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Canes relying even more on ‘Wally’ with Staal out

Lucas Wallmark (71) and Michael Rasmussen (27) compete for the puck during the second period of an NHL hockey game Saturday, Nov. 10, 2018,
Lucas Wallmark (71) and Michael Rasmussen (27) compete for the puck during the second period of an NHL hockey game Saturday, Nov. 10, 2018, AP

The Washington Capitals sent out a starting lineup Thursday that had Nicklas Backstrom at center with Alex Ovechkin and T.J. Oshie on the wings.

The Carolina Hurricanes had Lucas Wallmark stepping in to the center-ice faceoff circle against Backstrom for the opening draw, with Jordan Martinook and Warren Foegele on the wings.

Normally, that would have been Jordan Staal taking the faceoff. It would have been Staal centering the Canes’ top checking line and matched up as much as possible on the road against one of the most dangerous lines in the league.

But Staal is out, again. Concussion symptoms continue to linger and his return, to practice or games, is unknown.

“That’s a huge piece missing, for sure,” Canes coach Rod Brind’Amour said Thursday before the game.

Asked who his best checking center was with Staal out, Brind’Amour quickly mentioned “Wally” -- that is, Wallmark.

“It’s a lot to ask,” Brind’Amour said.

Well, yes. Staal, 30, is a 6-foot-4, 220-pound forward with a Stanley Cup ring and more than 900 games of regular-season and playoff experience. Wallmark, 23, is listed at 6-0 and 178 pounds, having now played 55 NHL games.

“Everyone knows how good Jordan is and how important he is to our team,” Wallmark said Thursday. “Hopefully he’ll be back soon. Everyone has to pick it up a little bit more and show they want to play.”

The Canes’ centers Thursday in the 3-1 loss to the Caps were Sebastian Aho, Wallmark, Clark Bishop and Victor Rask. By the third period, Brind’Amour had Rask and winger Janne Kuokkanen on the bench, relying even more on his top three centermen.

It was another full night for Wallmark. The Swede had more than three minutes of penalty-kill time, almost two minutes of power-play time and was used on a team-high 21 faceoffs, winning 11.

Special teams play was decisive in the game. The Caps picked up a power-play goal from T.J. Oshie while the Canes were 0-for-4 on the power play. Chandler Stephenson had an even-strength goal for the Caps and defenseman John Carlson an empty-net score late as Canes goalie Petr Mrazek and the Caps’ Braden Holtby matched saves most of the night.

Aho had the goal for the Canes (15-16-5), eight points out of playoff position in the Eastern Conference after Thursday’s games.

With Staal sidelined, Wallmark has averaged about 18 minutes of ice time per game. That’s more than he could have imagined at the start of training camp, when he was just trying to lock down a roster spot.

But Rask, one of Wallmark’s best friends on the team and a fellow Swede, cut two fingers in a kitchen accident before camp began. Come opening night, Wallmark was on the team.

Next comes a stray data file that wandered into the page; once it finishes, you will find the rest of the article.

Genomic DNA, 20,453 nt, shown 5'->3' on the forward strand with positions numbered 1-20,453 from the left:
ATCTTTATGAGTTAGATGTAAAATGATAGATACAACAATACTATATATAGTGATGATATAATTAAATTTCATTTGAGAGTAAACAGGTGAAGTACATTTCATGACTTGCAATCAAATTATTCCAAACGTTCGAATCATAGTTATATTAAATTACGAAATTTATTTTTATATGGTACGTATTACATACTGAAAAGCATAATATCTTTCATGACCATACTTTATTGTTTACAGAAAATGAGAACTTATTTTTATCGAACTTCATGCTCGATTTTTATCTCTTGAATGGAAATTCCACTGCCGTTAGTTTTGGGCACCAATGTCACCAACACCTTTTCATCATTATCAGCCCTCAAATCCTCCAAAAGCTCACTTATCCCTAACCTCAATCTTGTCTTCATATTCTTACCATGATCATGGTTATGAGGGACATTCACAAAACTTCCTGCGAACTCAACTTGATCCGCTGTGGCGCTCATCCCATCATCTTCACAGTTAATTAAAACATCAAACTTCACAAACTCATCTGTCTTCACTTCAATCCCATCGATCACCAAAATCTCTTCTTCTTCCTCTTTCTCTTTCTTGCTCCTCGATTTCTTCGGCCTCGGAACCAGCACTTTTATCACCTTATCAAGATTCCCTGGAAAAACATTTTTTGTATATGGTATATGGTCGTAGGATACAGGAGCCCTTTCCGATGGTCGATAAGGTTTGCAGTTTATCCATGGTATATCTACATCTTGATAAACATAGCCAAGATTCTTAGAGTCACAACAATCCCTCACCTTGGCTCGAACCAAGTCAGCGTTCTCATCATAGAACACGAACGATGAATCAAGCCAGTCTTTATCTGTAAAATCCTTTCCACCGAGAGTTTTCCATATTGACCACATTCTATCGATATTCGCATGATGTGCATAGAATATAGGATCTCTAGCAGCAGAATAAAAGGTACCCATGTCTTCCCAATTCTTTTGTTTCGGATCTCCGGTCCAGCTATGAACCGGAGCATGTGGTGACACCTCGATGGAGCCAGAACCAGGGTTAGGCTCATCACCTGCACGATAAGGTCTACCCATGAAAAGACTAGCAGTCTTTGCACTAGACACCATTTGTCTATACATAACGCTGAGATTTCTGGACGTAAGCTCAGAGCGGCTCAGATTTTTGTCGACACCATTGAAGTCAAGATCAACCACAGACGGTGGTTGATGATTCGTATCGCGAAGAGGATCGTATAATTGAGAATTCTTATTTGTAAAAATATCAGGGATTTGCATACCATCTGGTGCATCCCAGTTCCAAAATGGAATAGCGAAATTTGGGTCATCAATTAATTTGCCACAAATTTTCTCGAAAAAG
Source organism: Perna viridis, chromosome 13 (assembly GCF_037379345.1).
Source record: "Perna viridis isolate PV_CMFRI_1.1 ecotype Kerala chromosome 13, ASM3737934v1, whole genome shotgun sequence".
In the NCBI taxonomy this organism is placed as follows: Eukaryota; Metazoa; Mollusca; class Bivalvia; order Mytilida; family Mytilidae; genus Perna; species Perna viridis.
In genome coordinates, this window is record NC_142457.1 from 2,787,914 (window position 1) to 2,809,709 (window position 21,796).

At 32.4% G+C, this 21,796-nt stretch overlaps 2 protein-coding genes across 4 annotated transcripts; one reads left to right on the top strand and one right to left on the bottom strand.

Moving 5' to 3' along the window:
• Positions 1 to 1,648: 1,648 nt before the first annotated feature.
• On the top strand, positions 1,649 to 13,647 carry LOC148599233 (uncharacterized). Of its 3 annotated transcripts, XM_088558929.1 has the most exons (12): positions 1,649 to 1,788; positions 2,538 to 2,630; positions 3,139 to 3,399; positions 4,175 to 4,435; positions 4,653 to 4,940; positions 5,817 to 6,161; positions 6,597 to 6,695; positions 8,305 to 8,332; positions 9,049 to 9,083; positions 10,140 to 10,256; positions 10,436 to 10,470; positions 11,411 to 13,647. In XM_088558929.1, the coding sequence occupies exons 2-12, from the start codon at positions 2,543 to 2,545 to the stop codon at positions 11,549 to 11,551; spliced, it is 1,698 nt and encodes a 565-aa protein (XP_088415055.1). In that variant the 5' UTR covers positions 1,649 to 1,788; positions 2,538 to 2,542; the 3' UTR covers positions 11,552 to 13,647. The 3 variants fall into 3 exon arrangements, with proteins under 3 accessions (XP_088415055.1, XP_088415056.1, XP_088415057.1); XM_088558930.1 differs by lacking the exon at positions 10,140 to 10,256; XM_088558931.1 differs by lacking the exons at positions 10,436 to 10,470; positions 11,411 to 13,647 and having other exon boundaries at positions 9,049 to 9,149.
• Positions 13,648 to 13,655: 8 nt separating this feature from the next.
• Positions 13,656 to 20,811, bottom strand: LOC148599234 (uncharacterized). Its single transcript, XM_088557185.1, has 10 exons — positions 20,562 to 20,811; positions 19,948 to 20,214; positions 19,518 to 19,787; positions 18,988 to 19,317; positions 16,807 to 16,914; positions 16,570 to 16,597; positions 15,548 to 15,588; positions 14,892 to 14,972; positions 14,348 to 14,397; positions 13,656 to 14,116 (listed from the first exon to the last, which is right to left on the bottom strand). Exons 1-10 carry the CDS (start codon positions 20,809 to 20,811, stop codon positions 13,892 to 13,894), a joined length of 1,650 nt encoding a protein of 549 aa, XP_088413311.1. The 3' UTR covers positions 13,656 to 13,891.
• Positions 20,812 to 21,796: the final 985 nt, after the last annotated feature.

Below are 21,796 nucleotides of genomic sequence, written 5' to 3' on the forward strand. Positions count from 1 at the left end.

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Carolina Hurricanes’ Lucas Wallmark of Sweden warms up before the first period of an NHL hockey game against the Minnesota Wild Saturday, Oct. 13, 2018, in St. Paul, Minn. (AP Photo/Jim Mone) Jim Mone AP

“It’s my first (full) year in the league and I felt at the beginning it was a process and I was just trying to learn,” Wallmark said. “After that, I felt I was getting better and better and getting more confidence. Just trying to do all the small things right and get better each game.”

Martinook said Wallmark might be the most underrated player on the team, saying, “He’s so responsible-minded defensively.” Wallmark, who has quick hands and good instincts, has won more than 53 percent of his faceoffs. Despite a lack of size, he’s wiry tough along the walls. He’s usually in the right spots in hte defensive zone, earning Brind’Amour’s trust.

“Wally’s doing the job and has been doing a great job all year,” Brind’Amour said.

What’s missing? Goals, mainly. Puck luck.

Despite doing so many things well, Wallmark has scored two goals in 36 games -- one on the power play. He has 78 shots on net, so he’s getting looks. Like many of his teammates, he’s not finishing.

“Hit the posts, unbelievable saves, something,” he said, shaking his head. “But I’m still creating the chances. Sooner or later, hopefully it’s going to come for me.”

Wallmark, a former fourth-round draft pick by Carolina, had 24 goals in 67 games for the Charlotte Checkers in the AHL during the 2016-17 season, when he made his NHL debut and was in eight games for the Canes. He had 17 goals and 38 assists in 45 games last season with the Checkers in being named the team’s MVP.

But his NHL totals remain: three goals, 12 assists in 55 games.

“Right now I’m trying to stay positive and stay with it and do what I’ve been doing to create the chances,” Wallmark said. “Sooner or later ...”

Carolina Hurricanes at New Jersey Devils

Saturday, 1 p.m., Prudential Center, Newark, NJ

TV: Fox Sports Carolinas

In more than 30 years at The N&O, Chip Alexander has covered the N.C. State, UNC, Duke and East Carolina beats, and now is in his 11th season on the Carolina Hurricanes beat. Alexander, who has won numerous writing awards at the state and national level, covered the Hurricanes’ move to North Carolina in 1997 and was a part of The N&O’s coverage of the Canes’ 2006 Stanley Cup run.


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